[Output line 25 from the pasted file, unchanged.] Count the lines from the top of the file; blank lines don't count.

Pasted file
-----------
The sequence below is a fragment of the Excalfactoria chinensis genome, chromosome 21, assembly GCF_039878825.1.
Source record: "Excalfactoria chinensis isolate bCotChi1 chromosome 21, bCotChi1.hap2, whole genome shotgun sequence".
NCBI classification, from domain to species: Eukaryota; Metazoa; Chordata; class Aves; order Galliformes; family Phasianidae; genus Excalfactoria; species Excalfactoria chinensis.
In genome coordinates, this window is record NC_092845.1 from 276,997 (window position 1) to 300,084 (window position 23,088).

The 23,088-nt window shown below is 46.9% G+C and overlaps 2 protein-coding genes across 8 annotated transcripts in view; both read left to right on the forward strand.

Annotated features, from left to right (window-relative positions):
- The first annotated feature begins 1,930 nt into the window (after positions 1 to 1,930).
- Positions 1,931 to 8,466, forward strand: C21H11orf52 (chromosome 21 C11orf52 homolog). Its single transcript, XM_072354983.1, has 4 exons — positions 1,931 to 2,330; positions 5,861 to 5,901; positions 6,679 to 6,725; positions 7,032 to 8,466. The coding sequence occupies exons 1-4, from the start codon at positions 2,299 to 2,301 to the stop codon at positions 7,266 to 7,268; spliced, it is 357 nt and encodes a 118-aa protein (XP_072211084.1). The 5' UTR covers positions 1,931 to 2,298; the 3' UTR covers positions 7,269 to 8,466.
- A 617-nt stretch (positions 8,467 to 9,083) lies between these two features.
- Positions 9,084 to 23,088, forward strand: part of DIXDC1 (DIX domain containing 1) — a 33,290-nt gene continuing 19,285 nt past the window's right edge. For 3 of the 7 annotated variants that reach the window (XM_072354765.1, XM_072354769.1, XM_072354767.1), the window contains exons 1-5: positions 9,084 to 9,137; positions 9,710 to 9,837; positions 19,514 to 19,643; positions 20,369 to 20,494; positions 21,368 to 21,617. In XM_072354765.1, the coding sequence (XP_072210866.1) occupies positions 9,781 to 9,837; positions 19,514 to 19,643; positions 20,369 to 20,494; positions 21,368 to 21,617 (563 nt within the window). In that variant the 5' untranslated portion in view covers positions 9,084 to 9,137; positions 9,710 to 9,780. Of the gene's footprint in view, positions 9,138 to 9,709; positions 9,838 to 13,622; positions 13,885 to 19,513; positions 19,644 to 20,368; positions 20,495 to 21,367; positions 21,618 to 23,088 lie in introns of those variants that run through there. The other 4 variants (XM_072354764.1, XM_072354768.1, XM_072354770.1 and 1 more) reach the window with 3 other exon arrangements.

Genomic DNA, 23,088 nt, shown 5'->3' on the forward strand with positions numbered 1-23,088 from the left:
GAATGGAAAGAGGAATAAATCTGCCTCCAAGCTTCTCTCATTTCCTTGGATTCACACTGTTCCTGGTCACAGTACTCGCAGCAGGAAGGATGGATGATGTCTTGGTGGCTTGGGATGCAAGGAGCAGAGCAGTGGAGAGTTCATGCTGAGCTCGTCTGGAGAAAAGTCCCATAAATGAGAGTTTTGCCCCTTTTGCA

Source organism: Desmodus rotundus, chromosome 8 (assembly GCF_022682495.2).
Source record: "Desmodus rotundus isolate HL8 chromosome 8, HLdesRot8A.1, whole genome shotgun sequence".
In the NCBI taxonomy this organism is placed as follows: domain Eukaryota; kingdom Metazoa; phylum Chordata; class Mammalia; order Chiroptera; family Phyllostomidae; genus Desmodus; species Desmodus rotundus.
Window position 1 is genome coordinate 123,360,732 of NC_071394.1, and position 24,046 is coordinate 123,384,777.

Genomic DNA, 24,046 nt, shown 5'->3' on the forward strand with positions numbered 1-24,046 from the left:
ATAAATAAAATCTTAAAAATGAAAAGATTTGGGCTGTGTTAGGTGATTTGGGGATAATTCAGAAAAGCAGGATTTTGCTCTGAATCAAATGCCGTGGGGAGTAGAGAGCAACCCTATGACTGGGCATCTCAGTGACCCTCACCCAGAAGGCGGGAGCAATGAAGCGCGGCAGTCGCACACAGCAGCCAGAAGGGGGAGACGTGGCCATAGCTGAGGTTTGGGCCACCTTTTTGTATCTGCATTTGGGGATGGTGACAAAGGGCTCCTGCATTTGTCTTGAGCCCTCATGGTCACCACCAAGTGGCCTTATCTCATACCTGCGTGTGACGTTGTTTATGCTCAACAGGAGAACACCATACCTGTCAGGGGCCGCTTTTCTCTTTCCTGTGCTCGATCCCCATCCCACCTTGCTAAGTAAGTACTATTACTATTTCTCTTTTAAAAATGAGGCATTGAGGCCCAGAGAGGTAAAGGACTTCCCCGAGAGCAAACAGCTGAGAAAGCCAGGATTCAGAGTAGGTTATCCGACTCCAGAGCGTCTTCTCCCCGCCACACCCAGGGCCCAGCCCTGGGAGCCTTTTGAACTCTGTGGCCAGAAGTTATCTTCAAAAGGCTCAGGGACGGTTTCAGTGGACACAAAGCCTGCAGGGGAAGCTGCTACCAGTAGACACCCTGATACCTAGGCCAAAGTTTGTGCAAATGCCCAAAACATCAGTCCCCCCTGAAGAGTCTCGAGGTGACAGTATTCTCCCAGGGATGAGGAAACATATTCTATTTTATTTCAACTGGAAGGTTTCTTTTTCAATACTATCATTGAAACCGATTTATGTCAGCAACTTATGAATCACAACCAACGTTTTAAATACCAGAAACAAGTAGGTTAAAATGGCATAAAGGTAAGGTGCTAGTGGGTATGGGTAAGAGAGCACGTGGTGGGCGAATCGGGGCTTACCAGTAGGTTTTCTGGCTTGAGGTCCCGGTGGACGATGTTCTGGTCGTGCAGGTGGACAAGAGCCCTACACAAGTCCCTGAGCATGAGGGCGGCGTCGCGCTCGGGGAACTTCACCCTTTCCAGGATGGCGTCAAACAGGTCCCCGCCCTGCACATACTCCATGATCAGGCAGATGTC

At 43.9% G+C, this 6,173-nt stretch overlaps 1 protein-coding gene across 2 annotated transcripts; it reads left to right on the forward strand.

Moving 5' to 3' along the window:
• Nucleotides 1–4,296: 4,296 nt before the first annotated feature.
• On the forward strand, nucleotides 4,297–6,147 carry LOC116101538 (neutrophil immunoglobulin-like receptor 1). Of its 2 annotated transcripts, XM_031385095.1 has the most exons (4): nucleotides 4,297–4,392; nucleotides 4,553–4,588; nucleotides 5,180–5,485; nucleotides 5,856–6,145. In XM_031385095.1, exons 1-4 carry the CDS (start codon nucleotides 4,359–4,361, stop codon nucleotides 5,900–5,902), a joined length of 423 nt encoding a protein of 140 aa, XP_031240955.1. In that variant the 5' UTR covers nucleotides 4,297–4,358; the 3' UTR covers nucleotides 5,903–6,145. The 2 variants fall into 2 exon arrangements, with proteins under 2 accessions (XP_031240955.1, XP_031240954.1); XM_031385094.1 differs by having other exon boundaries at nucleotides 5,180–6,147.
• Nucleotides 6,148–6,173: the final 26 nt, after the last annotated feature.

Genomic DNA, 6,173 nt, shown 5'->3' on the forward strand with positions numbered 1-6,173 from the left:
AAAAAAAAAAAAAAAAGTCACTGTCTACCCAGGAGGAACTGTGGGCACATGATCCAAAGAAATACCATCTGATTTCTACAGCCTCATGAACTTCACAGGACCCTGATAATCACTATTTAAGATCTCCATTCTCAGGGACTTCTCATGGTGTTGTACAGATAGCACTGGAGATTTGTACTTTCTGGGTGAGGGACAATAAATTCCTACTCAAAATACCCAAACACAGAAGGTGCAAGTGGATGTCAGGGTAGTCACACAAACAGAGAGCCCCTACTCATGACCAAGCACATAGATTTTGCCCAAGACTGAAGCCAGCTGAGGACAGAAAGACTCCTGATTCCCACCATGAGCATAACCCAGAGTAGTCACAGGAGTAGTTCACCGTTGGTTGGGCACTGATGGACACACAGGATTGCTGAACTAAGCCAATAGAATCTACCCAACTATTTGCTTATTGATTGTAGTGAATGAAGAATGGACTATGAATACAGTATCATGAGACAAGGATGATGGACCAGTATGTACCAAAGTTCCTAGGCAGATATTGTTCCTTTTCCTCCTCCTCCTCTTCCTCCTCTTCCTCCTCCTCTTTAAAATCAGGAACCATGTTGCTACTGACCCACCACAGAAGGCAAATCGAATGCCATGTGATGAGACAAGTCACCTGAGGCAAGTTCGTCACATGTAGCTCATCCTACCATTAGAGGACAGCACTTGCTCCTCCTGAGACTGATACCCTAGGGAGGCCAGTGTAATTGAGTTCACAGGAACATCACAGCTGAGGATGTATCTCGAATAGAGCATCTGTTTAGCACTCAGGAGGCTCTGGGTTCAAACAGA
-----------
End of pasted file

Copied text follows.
AAAAAAAAAAAAAAAAGTCACTGTCTACCCAGGAGGAACTGTGGGCACATGATCCAAAGAAATACCATCTGATTTCTACAGCCTCATGAACTTCACAGGACCCTGATAATCACTATTTAAGATCTCCATTCTCAGGGACTTCTCATGGTGTTGTACAGATAGCACTGGAGATTTGTACTTTCTGGGTGAGGGACAATAAATTCCTACTCAAAATACCCAAACACAGAAGGTGCAAGTGGATGTCAGGGTAGTCACACAAACAGAGAGCCCCTACTCATGACCAAGCACATAGATTTTGCCCAAGACTGAAGCCAGCTGAGGACAGAAAGACTCCTGATTCCCACCATGAGCATAACCCAGAGTAGTCACAGGAGTAGTTCACCGTTGGTTGGGCACTGATGGACACACAGGATTGCTGAACTAAGCCAATAGAATCTACCCAACTATTTGCTTATTGATTGTAGTGAATGAAGAATGGACTATGAATACAGTATCATGAGACAAGGATGATGGACCAGTATGTACCAAAGTTCCTAGGCAGATATTGTTCCTTTTCCTCCTCCTCCTCTTCCTCCTCTTCCTCCTCCTCTTTAAAATCAGGAACCATGTTGCTACTGACCCACCACAGAAGGCAAATCGAATGCCATGTGATGAGACAAGTCACCTGAGGCAAGTTCGTCACATGTAGCTCATCCTACCATTAGAGGACAGCACTTGCTCCTCCTGAGACTGATACCCTAGGGAGGCCAGTGTAATTGAGTTCACAGGAACATCACAGCTGAGGATGTATCTCGAATAGAGCATCTGTTTAGCACTCAGGAGGCTCTGGGTTCAAACAGA